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Flat Plate Slab Roof: Sloped Cement Topping - Adhesion, Effect on Stiffness, Uplift

Flat Plate Slab Roof: Sloped Cement Topping - Adhesion, Effect on Stiffness, Uplift

Flat Plate Slab Roof: Sloped Cement Topping - Adhesion, Effect on Stiffness, Uplift

(OP)
I have a flat plate conventionally reinforced concrete slab roof. Contractor wants to use a sand cement slopped topping with either a torch down or liquid applied roof covering.

I am pondering the following about this:

1. I can account for an average or max additional dead load for the varying thickness sloped topping in my design, but if this topping behaves "adhered" is it necessary to consider how will it affect my plate stiffness and design analysis?

2. Project has extreme wind uplift requirements qh ult = 60 psf (ASCE 7-16) regardless of what GCp or GCpi you select or whether you are looking at 0.6xD or not it seems to me that unless adhesion can be technically substantiated the need to specify a significant minimum thickness will exist?

RE: Flat Plate Slab Roof: Sloped Cement Topping - Adhesion, Effect on Stiffness, Uplift

1. If you were to consider the adhered topping in your analysis, you would be the first person I have seen do that. It is common practice in my area to ignore any additional stiffness properties from this topping and design for solely for it's added superimposed weight.

2. I would recommend researching "NOA" or Notice of Acceptances which are required tested and engineered assemblies for enclosure elements in Miami-Dade County. You should find plenty of information on tested systems which meet and exceed the uplift requirements for your project.

RE: Flat Plate Slab Roof: Sloped Cement Topping - Adhesion, Effect on Stiffness, Uplift

(OP)
Thanks EZBuilding

1. I thought I would get some responses like "you would be the first person I have seen do that" and I suspected not many would say it would be standard practice to consider, partly because I don't know how one would consider. I myself would not give it a second thought if the topping was a less dense material than the concrete slab or not directly adhered. I guess I can come to terms that the stiffness of my model (and therefore stress distribution) will likely not accurately represent reality, but just trying to think of anyway this my affect the design and detailing of my slab that would result in a design that was not conservative...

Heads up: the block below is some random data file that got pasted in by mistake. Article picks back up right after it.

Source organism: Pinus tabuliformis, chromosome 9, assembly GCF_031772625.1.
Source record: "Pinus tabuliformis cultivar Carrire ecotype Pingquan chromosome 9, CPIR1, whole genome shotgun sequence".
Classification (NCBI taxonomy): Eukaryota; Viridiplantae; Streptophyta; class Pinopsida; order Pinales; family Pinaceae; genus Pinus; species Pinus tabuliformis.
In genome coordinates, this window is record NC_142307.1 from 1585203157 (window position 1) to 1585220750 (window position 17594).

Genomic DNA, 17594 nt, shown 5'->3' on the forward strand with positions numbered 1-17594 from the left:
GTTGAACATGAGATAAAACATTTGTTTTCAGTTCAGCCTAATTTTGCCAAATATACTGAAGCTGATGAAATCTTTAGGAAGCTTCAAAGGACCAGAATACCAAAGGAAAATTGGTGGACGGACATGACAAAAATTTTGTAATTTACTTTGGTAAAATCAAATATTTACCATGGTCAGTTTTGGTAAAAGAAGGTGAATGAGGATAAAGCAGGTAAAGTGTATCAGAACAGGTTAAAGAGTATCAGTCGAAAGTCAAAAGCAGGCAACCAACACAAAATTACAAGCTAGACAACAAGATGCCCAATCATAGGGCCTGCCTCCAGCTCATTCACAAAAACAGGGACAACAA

2. I already suggested as much but heard nothing but crickets from design team and contractor. But we are really not talking about much of a "proprietary assembly" of any sorts just sand cement on reinforced concrete with a cold joint. I am assuming this is a more fundamental adhesion question...? You think this would be covered in a Miami-Dade NOA as I would be interested in that?

RE: Flat Plate Slab Roof: Sloped Cement Topping - Adhesion, Effect on Stiffness, Uplift

I am not speaking from certain knowledge, however, I would assume that most conventional roofing systems have an NOA.

RE: Flat Plate Slab Roof: Sloped Cement Topping - Adhesion, Effect on Stiffness, Uplift

Since the concrete and the sand-cement toping have different engineering properties, the best you can do to include the stiff topping on your analysis model is to design it as composite roof system, and calculate the property accordingly. You also have to check the strength of the adhesive against the shear stress at the interface to ensure proper composite behavior. I won't do it.

RE: Flat Plate Slab Roof: Sloped Cement Topping - Adhesion, Effect on Stiffness, Uplift

If you don't want to consider composite action, use a bond breaker, or perhaps a vapor barrier type sheet between them.
I'm like EZBuilding, however, in that I wouldn't typically worry about it.

If you want to consider it composite, you would need to specify a very roughened surface, much like the precast folks do with hollow core planks and their composite toppings (See PCI).

RE: Flat Plate Slab Roof: Sloped Cement Topping - Adhesion, Effect on Stiffness, Uplift

It is typical in my area to specify all pitched roofs as monolithic. Rebar stays flat and variation in thickness is not considered in design. We have general notes that it must be monolithic, max thickness < 2" from specified, and the stated thickness is at the low points. Better off to go this route if you can. My understanding is that some roofing systems require this as well to warranty the system.

RE: Flat Plate Slab Roof: Sloped Cement Topping - Adhesion, Effect on Stiffness, Uplift

(OP)
bookowski - I considered this as well, but wouldn't excessive cover on top lead to potential crack width control concerns in negative moment regions? I suppose this is one of my concerns with a fully adhered (composite) behavior...maybe less of an issue with a real roof covering but not sure about the liquid applied? Also not sure if you work under ACI 318, but if it were a one way slab this may require a tight spacing of reinforcement. I note unless stress in the steel was low, ACI 318-14 Table 24.3.2 would require a maximum spacing of only 2.5" for a max cover 5 in assuming fs=(2/3)fy, and although it does not appear a code requirement for two way slab, ACI 318-14 still appears to point to this section for consideration in the two way slab commentary.

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